Aeneas Tells Dido the Misfortunes of the Trojan City by Pierre-Narcisse Guérin, 1815.
Often overlooked by history, Dido of Carthage was a true heroine of the ancient times. In her reign a new age of civilization dawned, with figures such as the great general Hannibal who led his mighty war elephants across the Alps, and Sophonisba, the noblewoman who sacrificed herself rather than face the humiliation of a Roman victory.
Most of what is currently known about Carthage’s founder and queen comes to us from historians and writers such as Virgil, Gnaeus Pompeius Trogus, and Juniaus Justinus.
Dido (sometimes known as Elissa) was born in 839 BCE, in Tyre. She was the daughter of Mattan I (who ruled Tyre from 840 to 832 BCE), and sister of Pygmalion (ruler of Tyre from 831 to 785 BCE).
Prior to his death, King Mattan I declared that his children were to be joint heirs to the throne. However, when the king passed, the people of Tyre accepted only Pygmalion as their ruler, though he was only 10-12 years old at the time.
Several years later, Dido married her uncle Acerbas, a priest of Melqart and second in line to the throne. After hearing the rumor that Acerbas had hidden a vast amount of his fortune, King Pygmalion had him murdered so that he could attain the wealth. As an act of defiance, Dido had some of the King’s servants throw bags of sand into the sea so that Pygmalion would believe it to be bags of Acerbas’ gold.
Next, she persuaded her followers to join her in search of new land to settle in. During their journey they stopped in Cyprus, where 80 women and the priest of Jupiter joined the settlers.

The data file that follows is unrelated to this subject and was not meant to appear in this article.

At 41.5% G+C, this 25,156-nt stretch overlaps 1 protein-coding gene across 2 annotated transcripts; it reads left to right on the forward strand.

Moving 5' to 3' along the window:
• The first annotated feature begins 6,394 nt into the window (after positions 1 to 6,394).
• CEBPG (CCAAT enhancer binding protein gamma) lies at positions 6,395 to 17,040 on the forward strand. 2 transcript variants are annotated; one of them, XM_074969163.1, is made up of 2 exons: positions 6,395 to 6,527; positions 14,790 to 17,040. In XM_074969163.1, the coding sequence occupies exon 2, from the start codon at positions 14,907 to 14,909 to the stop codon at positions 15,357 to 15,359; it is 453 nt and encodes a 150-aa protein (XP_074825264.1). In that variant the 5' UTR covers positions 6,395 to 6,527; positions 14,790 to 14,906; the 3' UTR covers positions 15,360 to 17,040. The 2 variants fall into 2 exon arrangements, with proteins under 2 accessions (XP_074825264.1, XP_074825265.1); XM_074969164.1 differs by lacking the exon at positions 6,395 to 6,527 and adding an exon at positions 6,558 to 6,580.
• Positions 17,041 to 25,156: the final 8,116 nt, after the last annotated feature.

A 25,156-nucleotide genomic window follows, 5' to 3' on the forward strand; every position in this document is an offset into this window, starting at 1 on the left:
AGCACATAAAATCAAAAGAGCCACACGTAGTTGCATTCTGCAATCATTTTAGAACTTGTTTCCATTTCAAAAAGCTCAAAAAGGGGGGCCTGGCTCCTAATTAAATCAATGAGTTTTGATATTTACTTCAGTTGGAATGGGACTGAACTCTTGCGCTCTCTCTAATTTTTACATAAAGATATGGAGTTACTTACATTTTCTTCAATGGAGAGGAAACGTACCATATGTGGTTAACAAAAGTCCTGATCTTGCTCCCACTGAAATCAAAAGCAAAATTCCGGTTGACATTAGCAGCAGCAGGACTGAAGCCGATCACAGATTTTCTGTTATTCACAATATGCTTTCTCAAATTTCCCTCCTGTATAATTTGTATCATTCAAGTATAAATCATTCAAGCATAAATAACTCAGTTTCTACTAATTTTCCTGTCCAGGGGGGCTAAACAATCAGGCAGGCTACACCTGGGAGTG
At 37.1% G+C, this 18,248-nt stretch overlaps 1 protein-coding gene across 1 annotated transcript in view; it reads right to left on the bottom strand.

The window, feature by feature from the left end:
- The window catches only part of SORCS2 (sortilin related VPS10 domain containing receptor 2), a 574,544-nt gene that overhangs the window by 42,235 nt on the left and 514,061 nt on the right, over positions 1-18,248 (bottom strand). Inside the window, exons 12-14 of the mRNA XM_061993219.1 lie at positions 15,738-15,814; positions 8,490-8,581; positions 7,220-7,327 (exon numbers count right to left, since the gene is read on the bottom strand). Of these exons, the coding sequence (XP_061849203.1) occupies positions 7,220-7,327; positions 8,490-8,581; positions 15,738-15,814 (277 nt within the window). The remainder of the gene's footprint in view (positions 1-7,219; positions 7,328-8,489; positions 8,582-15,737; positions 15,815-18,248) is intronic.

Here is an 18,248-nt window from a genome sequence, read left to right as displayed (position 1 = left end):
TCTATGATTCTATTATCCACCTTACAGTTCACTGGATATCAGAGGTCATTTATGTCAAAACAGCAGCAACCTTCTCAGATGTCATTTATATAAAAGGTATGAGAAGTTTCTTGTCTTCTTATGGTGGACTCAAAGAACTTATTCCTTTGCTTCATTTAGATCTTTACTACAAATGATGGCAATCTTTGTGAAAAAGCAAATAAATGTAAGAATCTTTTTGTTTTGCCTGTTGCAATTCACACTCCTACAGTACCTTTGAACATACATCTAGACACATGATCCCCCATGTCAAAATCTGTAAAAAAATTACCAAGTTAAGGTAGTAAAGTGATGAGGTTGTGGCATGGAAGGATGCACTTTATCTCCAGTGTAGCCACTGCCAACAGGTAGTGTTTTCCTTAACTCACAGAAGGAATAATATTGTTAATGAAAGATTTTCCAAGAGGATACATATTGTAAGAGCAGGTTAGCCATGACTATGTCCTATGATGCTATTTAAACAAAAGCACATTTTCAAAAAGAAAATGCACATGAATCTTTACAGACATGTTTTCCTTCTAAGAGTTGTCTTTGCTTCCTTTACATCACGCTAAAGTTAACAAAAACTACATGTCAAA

Upon arriving in the new land, Dido was met by the Berber King Iarbas, whom she asked for permission to briefly stay before she and her settlers continued on their voyage. The King agreed to give her as much land as could be encompassed by an ox’s hyde. Cunningly, she had the hyde cut into the thinnest pieces and spread over a vast area of land, which was to be the great city of Carthage.
Aided by some Berbers and people of Utica (a nearby city belonging to the Phoenicians), Carthage rapidly grew into a powerful city state, with a a grand port in the center containing powerful warships. While digging in the area, workers found both the head of an ox and the head of a horse, which the settlers interpreted as meaning that the new city would hold wealth and power in war.
Dido Building Carthage or Rise of the Carthaginian Empire by J.M.W. Turner, 1815
Eventually, Dido’s end came when the King Iarbas, whom she paid an annual land tax, asked for her hand in marriage. If she declined, he would wage war on Carthage. Urged by her advisors to decline and risk war in order to teach the savage Berbers about the Phoenician glory, Dido was conflicted. She was aware that if King Iarbas declared war, her beloved Carthage would be annexed by their greater armies and generals, however she was still loyal to her late husband.
Therefore, she prepared a pyre with the public’s understanding that she would sacrifice slaves in honor of her husband before she agreed to marry King Iarbas. Suddenly, standing on the pyre, she drew her sword and announced that she would go with her husband, and stabbed herself in the heart.
Today, Dido’s life and legend lives on with Christopher Marlowe and Thomas Nashe’s play Dido, Queen of Carthage (which was first performed in 1593 and is still popular today), and as a leader in Sid Meier's Civilization V.